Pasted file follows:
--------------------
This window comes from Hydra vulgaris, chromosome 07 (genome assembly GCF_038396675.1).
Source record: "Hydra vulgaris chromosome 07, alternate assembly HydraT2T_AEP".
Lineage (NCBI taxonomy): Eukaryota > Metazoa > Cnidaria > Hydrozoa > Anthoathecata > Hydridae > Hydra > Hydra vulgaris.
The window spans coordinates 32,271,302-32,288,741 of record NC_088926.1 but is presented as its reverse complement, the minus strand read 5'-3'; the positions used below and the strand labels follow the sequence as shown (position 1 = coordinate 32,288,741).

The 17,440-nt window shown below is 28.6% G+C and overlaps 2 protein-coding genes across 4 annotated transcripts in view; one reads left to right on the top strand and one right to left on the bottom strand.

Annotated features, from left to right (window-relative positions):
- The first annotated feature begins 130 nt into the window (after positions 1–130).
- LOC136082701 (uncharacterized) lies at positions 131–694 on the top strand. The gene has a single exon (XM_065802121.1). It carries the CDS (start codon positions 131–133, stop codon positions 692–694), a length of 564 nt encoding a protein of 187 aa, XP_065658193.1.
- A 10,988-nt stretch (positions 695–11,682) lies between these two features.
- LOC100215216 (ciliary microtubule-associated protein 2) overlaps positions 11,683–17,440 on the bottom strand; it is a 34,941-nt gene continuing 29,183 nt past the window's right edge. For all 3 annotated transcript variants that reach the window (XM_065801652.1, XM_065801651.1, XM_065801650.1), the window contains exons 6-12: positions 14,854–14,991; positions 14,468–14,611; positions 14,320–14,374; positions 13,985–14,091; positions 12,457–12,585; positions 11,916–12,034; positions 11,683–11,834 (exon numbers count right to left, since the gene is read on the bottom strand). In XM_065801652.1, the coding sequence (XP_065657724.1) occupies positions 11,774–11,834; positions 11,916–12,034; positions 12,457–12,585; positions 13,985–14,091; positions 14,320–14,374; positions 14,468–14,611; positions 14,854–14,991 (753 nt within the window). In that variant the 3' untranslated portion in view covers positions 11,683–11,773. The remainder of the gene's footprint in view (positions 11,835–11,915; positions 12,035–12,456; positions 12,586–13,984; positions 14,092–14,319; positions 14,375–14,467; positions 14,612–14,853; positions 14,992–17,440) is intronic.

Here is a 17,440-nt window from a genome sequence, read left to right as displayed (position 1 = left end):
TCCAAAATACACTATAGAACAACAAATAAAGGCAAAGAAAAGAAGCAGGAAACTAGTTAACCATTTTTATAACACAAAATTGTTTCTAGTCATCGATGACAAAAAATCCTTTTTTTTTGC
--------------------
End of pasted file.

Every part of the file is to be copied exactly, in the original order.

This window comes from Hydra vulgaris, chromosome 07 (genome assembly GCF_038396675.1).
Source record: "Hydra vulgaris chromosome 07, alternate assembly HydraT2T_AEP".
Lineage (NCBI taxonomy): Eukaryota > Metazoa > Cnidaria > Hydrozoa > Anthoathecata > Hydridae > Hydra > Hydra vulgaris.
The window spans coordinates 32,271,302-32,288,741 of record NC_088926.1 but is presented as its reverse complement, the minus strand read 5'-3'; the positions used below and the strand labels follow the sequence as shown (position 1 = coordinate 32,288,741).

The 17,440-nt window shown below is 28.6% G+C and overlaps 2 protein-coding genes across 4 annotated transcripts in view; one reads left to right on the top strand and one right to left on the bottom strand.

Annotated features, from left to right (window-relative positions):
- The first annotated feature begins 130 nt into the window (after positions 1–130).
- LOC136082701 (uncharacterized) lies at positions 131–694 on the top strand. The gene has a single exon (XM_065802121.1). It carries the CDS (start codon positions 131–133, stop codon positions 692–694), a length of 564 nt encoding a protein of 187 aa, XP_065658193.1.
- A 10,988-nt stretch (positions 695–11,682) lies between these two features.
- LOC100215216 (ciliary microtubule-associated protein 2) overlaps positions 11,683–17,440 on the bottom strand; it is a 34,941-nt gene continuing 29,183 nt past the window's right edge. For all 3 annotated transcript variants that reach the window (XM_065801652.1, XM_065801651.1, XM_065801650.1), the window contains exons 6-12: positions 14,854–14,991; positions 14,468–14,611; positions 14,320–14,374; positions 13,985–14,091; positions 12,457–12,585; positions 11,916–12,034; positions 11,683–11,834 (exon numbers count right to left, since the gene is read on the bottom strand). In XM_065801652.1, the coding sequence (XP_065657724.1) occupies positions 11,774–11,834; positions 11,916–12,034; positions 12,457–12,585; positions 13,985–14,091; positions 14,320–14,374; positions 14,468–14,611; positions 14,854–14,991 (753 nt within the window). In that variant the 3' untranslated portion in view covers positions 11,683–11,773. The remainder of the gene's footprint in view (positions 11,835–11,915; positions 12,035–12,456; positions 12,586–13,984; positions 14,092–14,319; positions 14,375–14,467; positions 14,612–14,853; positions 14,992–17,440) is intronic.

Here is a 17,440-nt window from a genome sequence, read left to right as displayed (position 1 = left end):
TCCAAAATACACTATAGAACAACAAATAAAGGCAAAGAAAAGAAGCAGGAAACTAGTTAACCATTTTTATAACACAAAATTGTTTCTAGTCATCGATGACAAAAAATCCTTTTTTTTTGC